Saturday, May 23, 2009

Would You Help A Little Lost Robot?

In New York, we are very occupied with getting from one place to another. On the way, imagine you encounter a tiny, cardboard skinned robot making its own way down the streets of New York City, asking for help. Would you help this lost little robot?

Tweenbots are human-dependent robots that navigate the city with the help of pedestrians they encounter. Rolling at a constant speed, in a straight line, Tweenbots have a destination displayed on a flag, and rely on people they meet to read this flag and to aim them in the right direction to reach their goal.

Given their extreme vulnerability and the possibility that no one would be interested in helping a lost little robot, I initially conceived the Tweenbots as disposable creatures which were more likely to struggle and die in the city than to reach their destination. I set out on the first test with a video camera (see link to video below) hidden in my purse and walked far enough away that I would not be observed.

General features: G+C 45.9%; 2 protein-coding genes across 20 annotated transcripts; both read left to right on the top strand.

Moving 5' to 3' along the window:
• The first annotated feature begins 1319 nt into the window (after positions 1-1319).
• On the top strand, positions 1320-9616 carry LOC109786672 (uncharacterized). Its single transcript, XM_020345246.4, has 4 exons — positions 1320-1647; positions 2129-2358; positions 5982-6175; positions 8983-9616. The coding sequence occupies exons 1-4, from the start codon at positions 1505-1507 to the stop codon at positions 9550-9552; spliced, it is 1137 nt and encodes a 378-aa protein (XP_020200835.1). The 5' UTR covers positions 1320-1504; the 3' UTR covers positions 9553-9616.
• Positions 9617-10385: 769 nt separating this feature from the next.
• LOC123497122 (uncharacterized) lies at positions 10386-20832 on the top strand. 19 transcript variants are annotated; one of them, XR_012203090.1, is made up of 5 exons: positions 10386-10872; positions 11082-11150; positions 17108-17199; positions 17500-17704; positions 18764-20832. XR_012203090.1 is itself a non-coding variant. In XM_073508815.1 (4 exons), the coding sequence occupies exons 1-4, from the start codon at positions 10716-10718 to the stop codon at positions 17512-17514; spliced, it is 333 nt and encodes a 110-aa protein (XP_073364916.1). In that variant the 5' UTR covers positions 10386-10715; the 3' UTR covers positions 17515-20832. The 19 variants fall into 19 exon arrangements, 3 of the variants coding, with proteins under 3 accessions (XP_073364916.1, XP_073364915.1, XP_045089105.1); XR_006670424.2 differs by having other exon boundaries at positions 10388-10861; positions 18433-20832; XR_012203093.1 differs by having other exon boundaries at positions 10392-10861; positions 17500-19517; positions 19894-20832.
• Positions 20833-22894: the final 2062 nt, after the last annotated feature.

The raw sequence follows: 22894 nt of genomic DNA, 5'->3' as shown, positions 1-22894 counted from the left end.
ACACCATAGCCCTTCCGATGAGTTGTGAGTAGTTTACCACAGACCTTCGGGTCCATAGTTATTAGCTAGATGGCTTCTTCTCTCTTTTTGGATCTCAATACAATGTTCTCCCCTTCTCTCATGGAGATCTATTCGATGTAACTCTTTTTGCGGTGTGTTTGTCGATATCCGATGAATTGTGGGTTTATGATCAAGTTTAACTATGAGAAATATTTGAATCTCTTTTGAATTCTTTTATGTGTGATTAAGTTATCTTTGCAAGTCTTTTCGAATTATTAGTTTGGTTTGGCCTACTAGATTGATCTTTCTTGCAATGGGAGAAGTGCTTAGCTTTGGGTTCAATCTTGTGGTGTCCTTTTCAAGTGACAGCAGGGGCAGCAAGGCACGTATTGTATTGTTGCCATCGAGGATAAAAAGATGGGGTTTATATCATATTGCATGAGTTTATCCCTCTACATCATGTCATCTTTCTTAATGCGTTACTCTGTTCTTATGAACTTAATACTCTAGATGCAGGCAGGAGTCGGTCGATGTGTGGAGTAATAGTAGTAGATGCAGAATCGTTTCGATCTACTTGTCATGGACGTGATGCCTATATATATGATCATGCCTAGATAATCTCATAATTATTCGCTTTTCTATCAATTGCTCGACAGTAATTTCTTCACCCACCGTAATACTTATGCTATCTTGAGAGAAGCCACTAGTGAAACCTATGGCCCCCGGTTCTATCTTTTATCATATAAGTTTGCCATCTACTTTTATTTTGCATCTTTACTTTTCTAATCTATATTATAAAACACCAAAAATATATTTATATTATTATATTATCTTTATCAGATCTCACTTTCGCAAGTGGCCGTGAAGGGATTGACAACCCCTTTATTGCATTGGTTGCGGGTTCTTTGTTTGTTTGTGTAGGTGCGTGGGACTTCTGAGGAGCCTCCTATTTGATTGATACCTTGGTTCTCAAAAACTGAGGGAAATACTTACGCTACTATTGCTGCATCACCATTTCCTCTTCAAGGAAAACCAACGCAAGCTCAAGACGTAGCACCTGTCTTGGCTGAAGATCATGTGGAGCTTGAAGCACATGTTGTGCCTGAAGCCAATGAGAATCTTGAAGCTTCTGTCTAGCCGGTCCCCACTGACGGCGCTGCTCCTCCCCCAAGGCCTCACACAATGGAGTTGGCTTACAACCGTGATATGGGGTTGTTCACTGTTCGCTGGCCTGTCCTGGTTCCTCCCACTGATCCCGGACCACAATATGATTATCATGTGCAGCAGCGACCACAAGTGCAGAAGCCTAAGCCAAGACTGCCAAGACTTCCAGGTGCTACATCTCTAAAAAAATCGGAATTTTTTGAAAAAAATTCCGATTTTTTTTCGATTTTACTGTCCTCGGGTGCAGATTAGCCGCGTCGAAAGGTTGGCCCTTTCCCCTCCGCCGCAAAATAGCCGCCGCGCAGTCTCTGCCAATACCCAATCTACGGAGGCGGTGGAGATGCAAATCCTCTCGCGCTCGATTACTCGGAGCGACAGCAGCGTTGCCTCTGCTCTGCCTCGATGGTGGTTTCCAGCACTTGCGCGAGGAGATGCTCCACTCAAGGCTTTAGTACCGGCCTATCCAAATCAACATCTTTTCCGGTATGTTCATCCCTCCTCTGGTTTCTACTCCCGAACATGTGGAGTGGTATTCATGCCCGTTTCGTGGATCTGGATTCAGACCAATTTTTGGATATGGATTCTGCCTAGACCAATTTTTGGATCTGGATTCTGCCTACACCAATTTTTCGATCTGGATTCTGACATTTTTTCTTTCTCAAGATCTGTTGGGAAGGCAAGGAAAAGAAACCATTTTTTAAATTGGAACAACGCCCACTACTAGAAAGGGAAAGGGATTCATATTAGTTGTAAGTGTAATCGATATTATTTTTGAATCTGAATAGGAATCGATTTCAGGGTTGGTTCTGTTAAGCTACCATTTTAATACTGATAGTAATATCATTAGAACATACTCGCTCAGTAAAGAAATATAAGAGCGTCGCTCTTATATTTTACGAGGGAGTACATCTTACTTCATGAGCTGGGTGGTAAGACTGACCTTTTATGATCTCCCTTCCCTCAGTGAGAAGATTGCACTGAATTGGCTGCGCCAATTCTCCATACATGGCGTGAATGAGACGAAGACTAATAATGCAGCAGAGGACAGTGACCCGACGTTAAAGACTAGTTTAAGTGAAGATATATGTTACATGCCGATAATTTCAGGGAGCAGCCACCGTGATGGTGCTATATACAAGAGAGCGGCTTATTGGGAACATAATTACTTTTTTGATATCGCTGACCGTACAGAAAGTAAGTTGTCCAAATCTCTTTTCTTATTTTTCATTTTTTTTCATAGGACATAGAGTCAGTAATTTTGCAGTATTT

The results were unexpected.

Over the course of the following months, throughout numerous missions, the Tweenbots were successful in rolling from their start point to their far-away destination assisted only by strangers. Every time the robot got caught under a park bench, ground futilely against a curb, or became trapped in a pothole, some passerby would always rescue it and send it toward its goal. Never once was a Tweenbot lost or damaged. One man even turned the robot back in the direction from which it had just come, saying out loud to the Tweenbot, "You can’t go that way, it’s toward the road.”

The Tweenbot’s unexpected presence in the city created an unfolding narrative that spoke to the power of a simple technological object to create a complex network powered by human intelligence and asynchronous interactions. But of more interest to me was the fact that this ad-hoc crowdsourcing was driven primarily by human empathy for an anthropomorphized object. The journey the Tweenbots take each time they are released in the city becomes a story of people's willingness to engage with a creature that mirrors human characteristics of vulnerability, of being lost, and of having intention without the means of achieving its goal alone.

--posted by hiteshee on May 17, 2009

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